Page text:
A postcard-perfect paradise of white-sand beaches, swaying coconut palms, and sapphire-blue water rife with marine life, Tortuga Island (Isla Tortuga) is an ideal spot to swim, snorkel, or bask in the sunshine. The island is only accessible from Costa Rica’s main cities via a scenic boat ride across the Gulf of Nicoya—an extra perk for your vacation.
Although visitors once flocked to Arenal Volcano for its impressive lava shows, the 5,437-foot (1,657-meter) volcano has stayed quiet since its last eruption in 2010. However, Arenal and the surrounding Arenal Volcano National Park remain a hot spot for visitors to Costa Rica, and is especially popular among those seeking hiking trails, swimming holes, hot springs, bird- and wildlife-watching, and sweeping views of the tropical rain forest.
More Things to Do in Central & South America
With brightly-colored buildings, colonial landmarks, and bougainvillea-covered balconies, Old Town Cartagena is known for its beauty and its UNESCO World Heritage Site status. Highlights include the leafy Plaza de Bolivar, the striking Clock Tower (Torre del Reloj), and the Gold Museum (Museo de Oro).
Some historians say that if it weren’t for San Felipe de Barajas Castle (Castillo San Felipe de Barajas), South America would now speak English. The 14th-century fortress protected the coastal city of Cartagena from English invasion, allowing the Spanish to maintain their rule. Besides the role it plays in Colombia’s history, the castle attracts visitors with its panoramic harbor views.
The mighty Amazon River and its enormous, thickly forested basin are the heart of South America and the guardian of 20 percent of the Earth’s fresh water. Visitors from around the globe come to Iquitos to cruise the river’s storied waters and catch a glimpse of diverse fauna both above and below the surface.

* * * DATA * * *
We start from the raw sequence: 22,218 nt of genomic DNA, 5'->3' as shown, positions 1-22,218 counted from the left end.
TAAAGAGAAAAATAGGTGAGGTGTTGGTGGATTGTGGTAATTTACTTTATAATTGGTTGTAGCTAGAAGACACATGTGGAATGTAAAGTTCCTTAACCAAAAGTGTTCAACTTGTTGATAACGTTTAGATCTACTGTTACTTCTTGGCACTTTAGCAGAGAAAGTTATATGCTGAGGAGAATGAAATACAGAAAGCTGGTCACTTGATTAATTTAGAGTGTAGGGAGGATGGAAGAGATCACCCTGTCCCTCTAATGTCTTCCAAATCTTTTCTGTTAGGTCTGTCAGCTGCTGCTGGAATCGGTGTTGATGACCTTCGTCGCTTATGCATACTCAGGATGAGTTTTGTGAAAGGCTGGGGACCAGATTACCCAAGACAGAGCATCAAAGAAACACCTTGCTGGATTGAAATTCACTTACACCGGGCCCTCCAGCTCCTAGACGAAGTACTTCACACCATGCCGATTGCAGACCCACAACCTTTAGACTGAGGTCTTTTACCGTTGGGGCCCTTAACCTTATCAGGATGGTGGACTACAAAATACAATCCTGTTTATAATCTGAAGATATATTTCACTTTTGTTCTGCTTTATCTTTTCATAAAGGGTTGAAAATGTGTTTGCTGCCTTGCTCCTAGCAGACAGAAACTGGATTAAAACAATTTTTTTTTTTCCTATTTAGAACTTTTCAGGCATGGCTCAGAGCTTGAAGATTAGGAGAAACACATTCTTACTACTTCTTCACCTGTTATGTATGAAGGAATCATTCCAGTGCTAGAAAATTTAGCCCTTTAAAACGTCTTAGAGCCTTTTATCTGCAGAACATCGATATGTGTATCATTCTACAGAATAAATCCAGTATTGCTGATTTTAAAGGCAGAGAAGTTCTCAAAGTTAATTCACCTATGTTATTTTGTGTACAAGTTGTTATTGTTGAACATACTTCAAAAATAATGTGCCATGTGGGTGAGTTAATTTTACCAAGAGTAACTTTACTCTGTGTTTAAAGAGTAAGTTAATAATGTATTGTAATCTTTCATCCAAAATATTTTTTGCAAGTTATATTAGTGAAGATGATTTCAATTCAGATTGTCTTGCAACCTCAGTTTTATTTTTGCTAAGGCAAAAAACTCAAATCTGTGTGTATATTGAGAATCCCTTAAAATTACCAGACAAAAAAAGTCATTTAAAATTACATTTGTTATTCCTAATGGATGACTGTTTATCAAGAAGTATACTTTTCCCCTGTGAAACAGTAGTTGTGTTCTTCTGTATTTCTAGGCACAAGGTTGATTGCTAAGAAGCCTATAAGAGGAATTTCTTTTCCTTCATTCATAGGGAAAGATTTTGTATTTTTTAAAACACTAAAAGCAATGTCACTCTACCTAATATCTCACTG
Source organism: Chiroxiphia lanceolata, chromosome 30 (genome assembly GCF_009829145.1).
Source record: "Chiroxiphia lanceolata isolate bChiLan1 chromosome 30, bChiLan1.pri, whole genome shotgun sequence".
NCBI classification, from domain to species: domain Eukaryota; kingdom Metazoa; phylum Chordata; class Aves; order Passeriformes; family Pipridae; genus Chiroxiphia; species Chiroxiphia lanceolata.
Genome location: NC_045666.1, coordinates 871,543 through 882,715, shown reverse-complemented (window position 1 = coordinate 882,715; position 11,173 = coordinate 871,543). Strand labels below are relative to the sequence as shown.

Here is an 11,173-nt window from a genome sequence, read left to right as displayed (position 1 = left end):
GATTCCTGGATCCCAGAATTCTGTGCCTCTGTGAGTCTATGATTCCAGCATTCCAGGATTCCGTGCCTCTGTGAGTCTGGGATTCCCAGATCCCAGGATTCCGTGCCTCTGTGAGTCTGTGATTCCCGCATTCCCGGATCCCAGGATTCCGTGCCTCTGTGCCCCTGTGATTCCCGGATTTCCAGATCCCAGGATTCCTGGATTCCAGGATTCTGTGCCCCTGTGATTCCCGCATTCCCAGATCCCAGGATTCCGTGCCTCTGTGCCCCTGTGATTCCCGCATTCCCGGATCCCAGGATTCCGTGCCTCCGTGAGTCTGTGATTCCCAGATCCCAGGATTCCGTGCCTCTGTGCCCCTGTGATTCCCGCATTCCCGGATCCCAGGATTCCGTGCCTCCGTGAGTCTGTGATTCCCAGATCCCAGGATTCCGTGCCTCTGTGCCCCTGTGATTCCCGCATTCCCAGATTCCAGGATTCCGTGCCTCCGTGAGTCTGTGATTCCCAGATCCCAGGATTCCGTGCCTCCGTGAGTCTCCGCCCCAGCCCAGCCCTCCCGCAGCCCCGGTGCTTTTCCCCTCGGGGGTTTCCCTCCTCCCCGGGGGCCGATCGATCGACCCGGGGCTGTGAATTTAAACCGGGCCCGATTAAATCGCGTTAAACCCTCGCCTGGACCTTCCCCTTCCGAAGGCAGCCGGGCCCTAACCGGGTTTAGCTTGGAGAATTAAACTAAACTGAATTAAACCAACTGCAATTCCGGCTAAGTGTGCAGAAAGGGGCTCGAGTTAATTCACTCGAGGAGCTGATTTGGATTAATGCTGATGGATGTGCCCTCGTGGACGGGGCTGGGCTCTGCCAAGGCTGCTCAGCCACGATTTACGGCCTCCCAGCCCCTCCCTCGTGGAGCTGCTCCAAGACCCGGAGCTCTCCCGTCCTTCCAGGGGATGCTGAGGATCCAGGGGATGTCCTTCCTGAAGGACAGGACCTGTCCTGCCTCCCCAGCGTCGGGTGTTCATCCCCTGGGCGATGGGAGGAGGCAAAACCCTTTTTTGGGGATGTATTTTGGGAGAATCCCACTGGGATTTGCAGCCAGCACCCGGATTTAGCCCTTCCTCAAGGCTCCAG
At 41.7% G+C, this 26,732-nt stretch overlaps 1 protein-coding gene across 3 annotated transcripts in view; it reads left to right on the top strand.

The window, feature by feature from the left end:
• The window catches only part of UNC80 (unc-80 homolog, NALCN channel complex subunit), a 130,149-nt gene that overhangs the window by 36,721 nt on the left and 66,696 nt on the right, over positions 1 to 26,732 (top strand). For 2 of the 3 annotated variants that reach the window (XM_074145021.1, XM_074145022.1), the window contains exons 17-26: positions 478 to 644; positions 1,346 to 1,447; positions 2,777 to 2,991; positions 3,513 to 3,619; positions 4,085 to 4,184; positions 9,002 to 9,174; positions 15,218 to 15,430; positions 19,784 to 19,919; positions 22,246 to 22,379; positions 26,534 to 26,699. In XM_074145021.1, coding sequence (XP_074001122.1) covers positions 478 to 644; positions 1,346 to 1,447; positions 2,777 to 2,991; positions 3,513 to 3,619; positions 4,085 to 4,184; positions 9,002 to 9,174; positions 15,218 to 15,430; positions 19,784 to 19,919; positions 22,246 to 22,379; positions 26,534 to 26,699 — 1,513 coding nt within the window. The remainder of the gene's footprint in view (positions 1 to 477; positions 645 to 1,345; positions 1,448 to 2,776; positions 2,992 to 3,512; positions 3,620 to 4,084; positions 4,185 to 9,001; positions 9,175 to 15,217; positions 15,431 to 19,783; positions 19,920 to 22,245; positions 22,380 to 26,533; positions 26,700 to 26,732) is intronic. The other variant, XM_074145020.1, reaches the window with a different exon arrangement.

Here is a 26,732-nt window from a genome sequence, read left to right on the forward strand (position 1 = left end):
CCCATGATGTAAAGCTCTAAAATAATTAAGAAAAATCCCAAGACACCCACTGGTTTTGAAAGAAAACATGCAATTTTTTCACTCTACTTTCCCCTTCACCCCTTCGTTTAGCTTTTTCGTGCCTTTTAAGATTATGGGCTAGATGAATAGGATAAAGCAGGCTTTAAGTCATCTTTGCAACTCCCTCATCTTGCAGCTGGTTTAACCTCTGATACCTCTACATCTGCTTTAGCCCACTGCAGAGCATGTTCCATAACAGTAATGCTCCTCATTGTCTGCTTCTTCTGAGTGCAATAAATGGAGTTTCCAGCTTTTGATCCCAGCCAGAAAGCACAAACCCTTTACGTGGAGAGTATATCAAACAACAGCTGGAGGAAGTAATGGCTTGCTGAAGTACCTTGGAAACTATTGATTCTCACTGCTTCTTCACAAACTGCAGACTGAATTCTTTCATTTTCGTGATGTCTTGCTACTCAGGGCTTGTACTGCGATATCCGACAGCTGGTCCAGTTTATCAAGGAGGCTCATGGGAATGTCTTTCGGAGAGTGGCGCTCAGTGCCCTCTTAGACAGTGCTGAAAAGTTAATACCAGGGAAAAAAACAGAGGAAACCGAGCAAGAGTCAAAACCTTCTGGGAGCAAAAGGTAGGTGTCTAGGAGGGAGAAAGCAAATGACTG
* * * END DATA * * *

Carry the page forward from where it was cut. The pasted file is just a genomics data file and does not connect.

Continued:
Panama’s Monkey Island on Lake Gatun is home to four monkey species—mantled howler, white-faced capuchin, Geoffroy’s tamarin, and lemurine owl monkeys)—as well as crocodiles, toucans, sloths, iguanas, and numerous exotic birds. Riverboat tours to the island offer visitors the chance to observe the monkeys and other wildlife.
It’s easy to see why Rio de Janeiro was nicknamed the “Marvelous City” when you’re gazing down at it from the heights of Sugarloaf Mountain (Pao de Açúcar). From its soaring 1,300-foot (396-meter) summit, the city unfolds around you, with views of the iconic Ipanema and Copacabana beaches, the Tijuca Forest, and the Christ the Redeemer (Cristo Redentor) statue standing tall atop Corcovado Mountain to the west.
Tall and cone-shaped, the modernist Rio de Janeiro Cathedral (Catedral Metropolitana de Sao Sebastiao) doesn’t look like a typical church. The unusual design was constructed between 1964 and 1979 by architect Edgar Fonseca. One of Rio’s most important religious structures, it is dedicated to St. Sebastian, the city’s patron saint.